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Benjamnin F. Butler, Butler's Book: Autobiography and Personal Reminiscences of Major-General Benjamin Butler 10 0 Browse Search
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Benjamnin F. Butler, Butler's Book: Autobiography and Personal Reminiscences of Major-General Benjamin Butler, Chapter 2: early political action and military training. (search)
ted the blackened ruins to be left standing as they were, refusing all offers of purchase of the site; and it was first encroached upon under the right of eminent domain by taking part of it for a street. All in vain were the efforts of the officers of justice of the county of Middlesex to bring to justice the offenders who committed this monstrous arson. John R. Buzzell, a brickmaker, who led the riot, and who confessed that he had done so, was tried and acquitted. A boy of seventeen, Marvin Marcy Jr., who had been drawn into the affair purely for love of mischief, was alone convicted, and he was set at liberty at the expiration of seven months. Arson in the night-time was then punishable by death. No man doubts that there never was a more outrageous transaction, or one more disgraceful to a Massachusetts community, or one that caused a greater libel upon its justice. At that time the laws of Massachusetts contained no provision which made the town or community pecuniarily resp
Benjamnin F. Butler, Butler's Book: Autobiography and Personal Reminiscences of Major-General Benjamin Butler, Chapter 18: why I was relieved from command. (search)
t, trusting to time to elucidate the question. In the latter part of 1866, while I was in Europe, General Grant, through one of his staff, communicated with General Marcy in regard to papers missing from the files of the office of general-in-chief during my tenure of the place. In searching my papers, General Marcy GeneralGeneral Marcy General Marcy was McClellan's chief-of-staff and also his father-in-law. found my retained copy of the despatch of March 2 from Halleck in which he reports Grant's unauthorized absence, etc. This he forwarded to General Grant, who was thus for the first time informed of the truth. This despatch and my reply had, with many others, disappeGeneral Marcy was McClellan's chief-of-staff and also his father-in-law. found my retained copy of the despatch of March 2 from Halleck in which he reports Grant's unauthorized absence, etc. This he forwarded to General Grant, who was thus for the first time informed of the truth. This despatch and my reply had, with many others, disappeared from the files in the office. So with regard to my correspondence as general-in-chief. The military-telegraph office was first established by me, and was located, as already stated, in the headquarters of the Army of the Potomac. . . . Some one abstracted the telegrams above alluded to. As to Halleck's conduct with rega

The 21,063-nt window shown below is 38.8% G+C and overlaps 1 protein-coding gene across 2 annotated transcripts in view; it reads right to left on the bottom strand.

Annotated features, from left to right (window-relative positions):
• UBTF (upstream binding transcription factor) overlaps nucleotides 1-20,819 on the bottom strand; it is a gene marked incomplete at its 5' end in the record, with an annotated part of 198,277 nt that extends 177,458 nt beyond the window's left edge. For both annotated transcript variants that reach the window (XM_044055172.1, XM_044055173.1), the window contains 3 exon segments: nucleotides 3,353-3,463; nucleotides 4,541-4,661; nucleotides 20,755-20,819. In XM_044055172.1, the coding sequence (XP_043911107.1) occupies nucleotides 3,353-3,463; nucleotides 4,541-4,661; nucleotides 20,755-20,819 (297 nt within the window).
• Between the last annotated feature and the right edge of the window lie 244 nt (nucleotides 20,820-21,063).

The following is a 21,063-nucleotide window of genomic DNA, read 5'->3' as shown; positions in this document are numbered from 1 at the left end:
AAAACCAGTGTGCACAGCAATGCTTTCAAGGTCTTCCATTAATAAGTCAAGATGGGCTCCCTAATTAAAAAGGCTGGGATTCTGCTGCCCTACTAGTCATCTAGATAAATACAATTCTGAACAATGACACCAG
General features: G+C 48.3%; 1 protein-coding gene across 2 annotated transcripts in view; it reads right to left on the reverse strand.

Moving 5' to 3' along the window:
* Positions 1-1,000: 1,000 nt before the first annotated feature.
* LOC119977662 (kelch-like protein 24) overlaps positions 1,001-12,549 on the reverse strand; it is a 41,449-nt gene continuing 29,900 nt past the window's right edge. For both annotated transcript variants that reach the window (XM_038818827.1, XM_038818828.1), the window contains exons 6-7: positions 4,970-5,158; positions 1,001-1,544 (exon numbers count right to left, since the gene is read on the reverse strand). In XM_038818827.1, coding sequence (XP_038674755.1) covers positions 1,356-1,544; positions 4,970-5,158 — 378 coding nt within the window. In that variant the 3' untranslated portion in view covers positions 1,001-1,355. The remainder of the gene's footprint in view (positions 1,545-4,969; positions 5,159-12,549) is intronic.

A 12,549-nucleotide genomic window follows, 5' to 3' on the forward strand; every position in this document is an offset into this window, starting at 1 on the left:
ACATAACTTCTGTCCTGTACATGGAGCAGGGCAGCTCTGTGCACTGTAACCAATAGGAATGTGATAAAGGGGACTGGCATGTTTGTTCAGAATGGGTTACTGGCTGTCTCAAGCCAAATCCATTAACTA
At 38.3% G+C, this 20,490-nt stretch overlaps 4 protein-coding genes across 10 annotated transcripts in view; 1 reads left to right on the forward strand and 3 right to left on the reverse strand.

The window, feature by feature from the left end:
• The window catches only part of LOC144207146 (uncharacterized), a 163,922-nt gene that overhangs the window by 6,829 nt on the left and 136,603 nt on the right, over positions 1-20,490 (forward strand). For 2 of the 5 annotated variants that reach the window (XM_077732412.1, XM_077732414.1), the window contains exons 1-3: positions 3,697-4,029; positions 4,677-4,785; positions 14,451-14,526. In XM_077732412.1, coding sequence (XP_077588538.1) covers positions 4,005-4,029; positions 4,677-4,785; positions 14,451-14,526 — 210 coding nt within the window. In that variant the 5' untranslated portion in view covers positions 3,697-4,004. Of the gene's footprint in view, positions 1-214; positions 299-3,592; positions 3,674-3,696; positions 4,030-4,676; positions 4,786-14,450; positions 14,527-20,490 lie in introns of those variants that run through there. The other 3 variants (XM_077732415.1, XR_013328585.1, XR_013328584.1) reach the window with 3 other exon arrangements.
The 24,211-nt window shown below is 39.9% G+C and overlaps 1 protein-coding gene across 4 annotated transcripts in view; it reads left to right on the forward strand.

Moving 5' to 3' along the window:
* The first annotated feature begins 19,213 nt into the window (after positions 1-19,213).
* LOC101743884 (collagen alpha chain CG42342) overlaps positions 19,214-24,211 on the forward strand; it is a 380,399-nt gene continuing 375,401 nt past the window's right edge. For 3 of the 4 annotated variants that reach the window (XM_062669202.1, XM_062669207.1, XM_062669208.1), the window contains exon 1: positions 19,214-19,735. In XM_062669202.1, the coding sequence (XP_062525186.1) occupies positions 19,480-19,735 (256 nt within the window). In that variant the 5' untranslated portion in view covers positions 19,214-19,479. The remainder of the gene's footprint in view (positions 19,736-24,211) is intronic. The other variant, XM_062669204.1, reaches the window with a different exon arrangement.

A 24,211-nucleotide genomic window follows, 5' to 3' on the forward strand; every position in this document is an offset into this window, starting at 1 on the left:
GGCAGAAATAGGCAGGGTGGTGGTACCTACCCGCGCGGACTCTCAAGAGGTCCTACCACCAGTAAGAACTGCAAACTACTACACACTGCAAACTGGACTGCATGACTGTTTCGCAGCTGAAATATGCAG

e of the war, 879; merit for leadership recognized by Lee, 879-880; an open letter from Horace Lacy to, 881-887. Major Archer's corps of reserves, reference 679. Malden, Mass., the arson case in, 1029-1030. Mallory, Colonel, slaves of, come to Butler, 256-257. Malvern, the flag-ship at Fort Fisher, 791, 796, 797. Manassas Junction, Butler advises fortifying, 222-223. Manchac pass, capture of, 501. Mansfield, General, commanding at Washington, mention of, 225, 236. Marcy, General, forwards copy of missing despatches to Grant, 874. Marengo, Napoleon's famous battle, 864-865. Marston, General, ordered to furnish vegetables to prisoners, 613. Martindale, General, reference to, 690; letter in regard to, 694. Martin, Capt., Frederick, Drury's Bluff, 891-892; on Butler's staff, 899. Marine Bank, failure of, 860. Marshall, John, Chief Justice U. S. Supreme Court, reference to, 64. Massachusetts, Butler aspires to be governor of, 967-968; elected, 96